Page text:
4 comments:

Molly said...

I know a little about food issues. My Jojo can put away food as well as some of her uncles (and that is saying a lot considering there was a yearly family eating competition for a while). Josie has great metabolism but I know at some point it will catch up with her, being downs and not being as naturally active as the boys are. My two main suggestions are to encourage her to drink lots of water. Sometimes Josie would really be thirsty and she called it hungry. We got her a few special waterbottles that she can keep filled up and sip on all day. Secondly she always has whatever I am cooking for the whole family but if is something really rich and she wants seconds she gets a choice of something like an apple or carrots and dip first and then if she finishes that and is still hungry she can have more of the regular dinner. The crunchier thing the better for her. She gets the eating feeling but has to work harder. Apples have lots of fiber and really seem to fill her up.

I would never ever want her to feel deprived so I always figure I will let her eat as much as she wants as long as I am monitering and making sure she having healthy options. My mom's advise for me was "what is the harm in letting her eat extra apples, celery sticks, etc? If she eats it up, then she really was hungry. If she whines about wanting something else sweet then you know she is bored or eating for other reasons." That has seemed to work really well for us. Good Luck!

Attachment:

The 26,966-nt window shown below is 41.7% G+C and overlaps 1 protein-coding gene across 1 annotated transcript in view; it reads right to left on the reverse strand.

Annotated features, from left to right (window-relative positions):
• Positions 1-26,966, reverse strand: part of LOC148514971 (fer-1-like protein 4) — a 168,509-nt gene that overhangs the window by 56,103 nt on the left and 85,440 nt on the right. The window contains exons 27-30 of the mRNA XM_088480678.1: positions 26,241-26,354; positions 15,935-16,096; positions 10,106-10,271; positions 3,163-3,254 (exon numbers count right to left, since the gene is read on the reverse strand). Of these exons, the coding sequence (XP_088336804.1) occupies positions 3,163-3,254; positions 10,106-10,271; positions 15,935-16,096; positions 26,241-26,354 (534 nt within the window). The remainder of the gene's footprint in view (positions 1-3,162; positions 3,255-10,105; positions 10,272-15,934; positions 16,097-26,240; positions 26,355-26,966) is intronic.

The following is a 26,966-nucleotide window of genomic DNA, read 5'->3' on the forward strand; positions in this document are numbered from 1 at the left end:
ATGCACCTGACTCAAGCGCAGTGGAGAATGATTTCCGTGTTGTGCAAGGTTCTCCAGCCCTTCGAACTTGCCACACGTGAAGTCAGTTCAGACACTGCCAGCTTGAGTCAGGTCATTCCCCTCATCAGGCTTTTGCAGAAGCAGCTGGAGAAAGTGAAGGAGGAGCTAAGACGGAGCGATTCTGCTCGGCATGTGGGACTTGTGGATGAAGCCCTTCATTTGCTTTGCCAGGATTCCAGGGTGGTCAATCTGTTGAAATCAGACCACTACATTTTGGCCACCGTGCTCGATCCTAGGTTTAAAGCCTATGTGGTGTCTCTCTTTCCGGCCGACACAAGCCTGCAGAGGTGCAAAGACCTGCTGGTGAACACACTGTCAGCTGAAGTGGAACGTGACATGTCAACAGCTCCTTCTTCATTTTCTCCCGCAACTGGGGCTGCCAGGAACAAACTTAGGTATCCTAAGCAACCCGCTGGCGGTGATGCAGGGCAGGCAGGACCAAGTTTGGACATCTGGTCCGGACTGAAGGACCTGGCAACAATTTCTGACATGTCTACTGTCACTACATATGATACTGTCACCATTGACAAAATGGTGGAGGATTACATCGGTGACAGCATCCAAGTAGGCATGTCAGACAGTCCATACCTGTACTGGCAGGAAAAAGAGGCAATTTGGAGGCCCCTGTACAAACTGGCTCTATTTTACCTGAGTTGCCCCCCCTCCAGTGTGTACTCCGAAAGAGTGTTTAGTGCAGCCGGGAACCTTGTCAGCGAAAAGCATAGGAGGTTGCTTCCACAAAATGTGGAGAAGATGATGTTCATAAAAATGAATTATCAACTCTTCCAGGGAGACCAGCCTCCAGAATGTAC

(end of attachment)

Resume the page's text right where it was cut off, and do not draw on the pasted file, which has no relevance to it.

Amy said...

My first son was this way and we implemented the carrot stick test much like what Molly did with her daughter. If our son had a normal amount of food and then wanted more he was told he could have carrot sticks if he was still hungry. Celery or cucumbers would have also been good choices since they are very low in calories but substantial in bulk. My son grew tired of carrot sticks but would eat them if he was still really hungry. I didn't want to outright deny my son food either which is why came up with this compromise. He still eats a lot but is a nice healthy weight.

Our daughter who came home from China at four would also eat anything but rice. She now likes rice again but it took a few years not having it be the staple of her diet.

Anonymous said...

I'm sensitive to dairy too. I drink the lactose-free milk from Organic Valley. When I want to eat dairy, I take Dairy-Zyme Caps by Country Life.It is a digestive aid. It really makes a difference. Lori

Kristin Mueller said...

I'm also sensitive to milk, as is my cousin, and it seems like we both have milk products that affect us more than others. For me it's fresh milk and cream, for her it's cheese & ice cream. I believe that hard cheeses have less lactose than soft cheeses (but don't make those nice gooey cheesy dishes). I've been told that yogurt with active cultures helps break down the lactose on its own. And I find that using the generic version of lactaid really helps--if you want A to try any meds. Soy milk for me, though!

I also notice an interesting side complication, that my mom said happened when I was little, too--I notice that I have patches of eczema when I have too much dairy. Maybe there's a correlation, or maybe it's imagination! :)